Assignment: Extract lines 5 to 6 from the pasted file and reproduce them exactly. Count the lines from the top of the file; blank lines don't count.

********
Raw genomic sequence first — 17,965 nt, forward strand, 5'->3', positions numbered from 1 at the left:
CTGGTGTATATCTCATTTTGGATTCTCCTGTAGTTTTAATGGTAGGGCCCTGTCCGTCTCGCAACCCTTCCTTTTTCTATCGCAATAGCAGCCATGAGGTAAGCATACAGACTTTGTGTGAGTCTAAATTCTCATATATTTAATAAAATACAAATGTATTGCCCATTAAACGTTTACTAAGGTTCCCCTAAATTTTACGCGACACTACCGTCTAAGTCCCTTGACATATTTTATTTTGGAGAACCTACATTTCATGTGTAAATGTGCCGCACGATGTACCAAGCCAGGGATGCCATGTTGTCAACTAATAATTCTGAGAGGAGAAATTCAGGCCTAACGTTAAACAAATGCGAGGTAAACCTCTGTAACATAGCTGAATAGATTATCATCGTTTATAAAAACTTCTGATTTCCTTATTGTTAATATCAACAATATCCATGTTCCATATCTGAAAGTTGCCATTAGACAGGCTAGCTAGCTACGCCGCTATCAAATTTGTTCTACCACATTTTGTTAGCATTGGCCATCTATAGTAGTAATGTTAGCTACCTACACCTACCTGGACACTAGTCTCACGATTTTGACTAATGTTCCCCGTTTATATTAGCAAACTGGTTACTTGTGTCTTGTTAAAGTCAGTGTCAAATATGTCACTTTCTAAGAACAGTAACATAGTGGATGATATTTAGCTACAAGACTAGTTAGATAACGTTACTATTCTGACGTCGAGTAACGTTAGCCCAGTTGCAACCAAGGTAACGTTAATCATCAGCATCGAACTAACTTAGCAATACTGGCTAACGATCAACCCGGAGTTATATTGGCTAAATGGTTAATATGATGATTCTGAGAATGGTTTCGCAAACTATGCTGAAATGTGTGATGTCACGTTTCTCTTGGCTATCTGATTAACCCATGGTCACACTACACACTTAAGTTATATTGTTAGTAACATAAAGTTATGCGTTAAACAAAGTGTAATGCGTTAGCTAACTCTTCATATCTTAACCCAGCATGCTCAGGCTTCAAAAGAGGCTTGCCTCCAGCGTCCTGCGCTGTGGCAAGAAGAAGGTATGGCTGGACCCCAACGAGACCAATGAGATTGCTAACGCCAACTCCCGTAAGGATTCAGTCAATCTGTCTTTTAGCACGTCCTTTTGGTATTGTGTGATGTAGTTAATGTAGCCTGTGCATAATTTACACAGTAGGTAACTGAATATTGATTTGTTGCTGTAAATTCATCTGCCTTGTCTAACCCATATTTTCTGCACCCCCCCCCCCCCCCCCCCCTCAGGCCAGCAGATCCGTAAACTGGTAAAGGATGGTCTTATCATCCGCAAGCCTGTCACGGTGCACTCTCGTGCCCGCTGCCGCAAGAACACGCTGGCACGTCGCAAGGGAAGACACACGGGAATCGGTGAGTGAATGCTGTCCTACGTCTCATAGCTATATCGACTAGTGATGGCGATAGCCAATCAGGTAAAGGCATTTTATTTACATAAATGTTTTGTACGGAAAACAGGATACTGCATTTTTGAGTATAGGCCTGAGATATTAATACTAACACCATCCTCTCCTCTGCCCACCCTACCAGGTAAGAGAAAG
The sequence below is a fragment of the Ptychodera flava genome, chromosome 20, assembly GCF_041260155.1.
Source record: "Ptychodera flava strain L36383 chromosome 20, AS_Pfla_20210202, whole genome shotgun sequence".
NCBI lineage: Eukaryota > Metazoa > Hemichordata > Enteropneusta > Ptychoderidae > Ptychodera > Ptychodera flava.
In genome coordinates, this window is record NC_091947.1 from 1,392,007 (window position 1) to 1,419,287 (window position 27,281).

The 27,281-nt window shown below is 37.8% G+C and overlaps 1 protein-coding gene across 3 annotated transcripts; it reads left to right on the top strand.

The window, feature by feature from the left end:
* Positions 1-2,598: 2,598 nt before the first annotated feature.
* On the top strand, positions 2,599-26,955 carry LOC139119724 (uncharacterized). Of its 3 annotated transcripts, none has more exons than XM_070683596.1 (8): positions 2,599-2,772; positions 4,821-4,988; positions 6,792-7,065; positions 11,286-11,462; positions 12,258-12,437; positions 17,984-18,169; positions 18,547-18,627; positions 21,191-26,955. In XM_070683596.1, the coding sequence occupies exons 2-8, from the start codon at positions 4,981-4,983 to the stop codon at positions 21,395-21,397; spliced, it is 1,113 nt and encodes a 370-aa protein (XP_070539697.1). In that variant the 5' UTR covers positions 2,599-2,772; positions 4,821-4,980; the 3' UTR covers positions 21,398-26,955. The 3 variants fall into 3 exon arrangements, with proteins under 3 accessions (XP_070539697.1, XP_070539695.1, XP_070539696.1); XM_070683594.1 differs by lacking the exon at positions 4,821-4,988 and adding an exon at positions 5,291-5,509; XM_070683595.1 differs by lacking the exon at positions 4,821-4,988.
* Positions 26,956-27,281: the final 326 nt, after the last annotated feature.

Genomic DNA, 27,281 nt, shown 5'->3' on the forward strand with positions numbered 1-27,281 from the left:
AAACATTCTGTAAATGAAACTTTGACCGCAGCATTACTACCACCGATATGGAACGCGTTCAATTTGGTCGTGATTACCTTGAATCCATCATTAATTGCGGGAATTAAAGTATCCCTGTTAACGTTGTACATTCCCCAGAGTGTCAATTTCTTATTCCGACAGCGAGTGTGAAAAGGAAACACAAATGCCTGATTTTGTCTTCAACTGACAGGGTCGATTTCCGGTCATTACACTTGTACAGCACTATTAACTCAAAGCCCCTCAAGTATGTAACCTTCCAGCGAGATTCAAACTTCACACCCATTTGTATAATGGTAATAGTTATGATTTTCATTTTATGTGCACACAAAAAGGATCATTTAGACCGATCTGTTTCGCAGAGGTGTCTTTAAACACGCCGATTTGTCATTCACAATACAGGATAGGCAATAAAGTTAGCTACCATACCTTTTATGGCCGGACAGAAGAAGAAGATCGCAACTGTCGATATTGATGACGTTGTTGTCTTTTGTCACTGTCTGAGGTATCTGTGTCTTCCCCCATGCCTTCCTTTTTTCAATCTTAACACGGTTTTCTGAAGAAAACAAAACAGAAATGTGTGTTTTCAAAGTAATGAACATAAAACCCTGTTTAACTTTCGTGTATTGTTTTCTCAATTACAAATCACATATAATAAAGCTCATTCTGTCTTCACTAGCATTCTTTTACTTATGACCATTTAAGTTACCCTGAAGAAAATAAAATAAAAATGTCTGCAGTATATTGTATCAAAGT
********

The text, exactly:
NCBI lineage: Eukaryota > Metazoa > Hemichordata > Enteropneusta > Ptychoderidae > Ptychodera > Ptychodera flava.
In genome coordinates, this window is record NC_091947.1 from 1,392,007 (window position 1) to 1,419,287 (window position 27,281).